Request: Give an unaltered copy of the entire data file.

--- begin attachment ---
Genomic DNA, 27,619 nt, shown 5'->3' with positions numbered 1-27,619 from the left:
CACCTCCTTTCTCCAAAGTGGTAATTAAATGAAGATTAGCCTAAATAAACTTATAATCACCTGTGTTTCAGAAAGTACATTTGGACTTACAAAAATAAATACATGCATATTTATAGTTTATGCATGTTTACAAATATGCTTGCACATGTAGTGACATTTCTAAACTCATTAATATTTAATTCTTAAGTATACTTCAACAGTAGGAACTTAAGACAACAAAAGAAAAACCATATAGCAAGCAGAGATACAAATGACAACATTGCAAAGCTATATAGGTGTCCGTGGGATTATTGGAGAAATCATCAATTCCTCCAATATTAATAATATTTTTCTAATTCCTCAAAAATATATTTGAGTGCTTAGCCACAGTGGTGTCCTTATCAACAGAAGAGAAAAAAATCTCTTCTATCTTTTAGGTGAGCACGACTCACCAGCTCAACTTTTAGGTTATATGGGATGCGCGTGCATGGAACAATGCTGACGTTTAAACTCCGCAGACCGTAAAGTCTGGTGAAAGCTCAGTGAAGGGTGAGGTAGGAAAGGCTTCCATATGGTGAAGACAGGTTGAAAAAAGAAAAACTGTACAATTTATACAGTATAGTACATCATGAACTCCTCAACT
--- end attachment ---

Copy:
Genomic DNA, 27,619 nt, shown 5'->3' with positions numbered 1-27,619 from the left:
CACCTCCTTTCTCCAAAGTGGTAATTAAATGAAGATTAGCCTAAATAAACTTATAATCACCTGTGTTTCAGAAAGTACATTTGGACTTACAAAAATAAATACATGCATATTTATAGTTTATGCATGTTTACAAATATGCTTGCACATGTAGTGACATTTCTAAACTCATTAATATTTAATTCTTAAGTATACTTCAACAGTAGGAACTTAAGACAACAAAAGAAAAACCATATAGCAAGCAGAGATACAAATGACAACATTGCAAAGCTATATAGGTGTCCGTGGGATTATTGGAGAAATCATCAATTCCTCCAATATTAATAATATTTTTCTAATTCCTCAAAAATATATTTGAGTGCTTAGCCACAGTGGTGTCCTTATCAACAGAAGAGAAAAAAATCTCTTCTATCTTTTAGGTGAGCACGACTCACCAGCTCAACTTTTAGGTTATATGGGATGCGCGTGCATGGAACAATGCTGACGTTTAAACTCCGCAGACCGTAAAGTCTGGTGAAAGCTCAGTGAAGGGTGAGGTAGGAAAGGCTTCCATATGGTGAAGACAGGTTGAAAAAAGAAAAACTGTACAATTTATACAGTATAGTACATCATGAACTCCTCAACT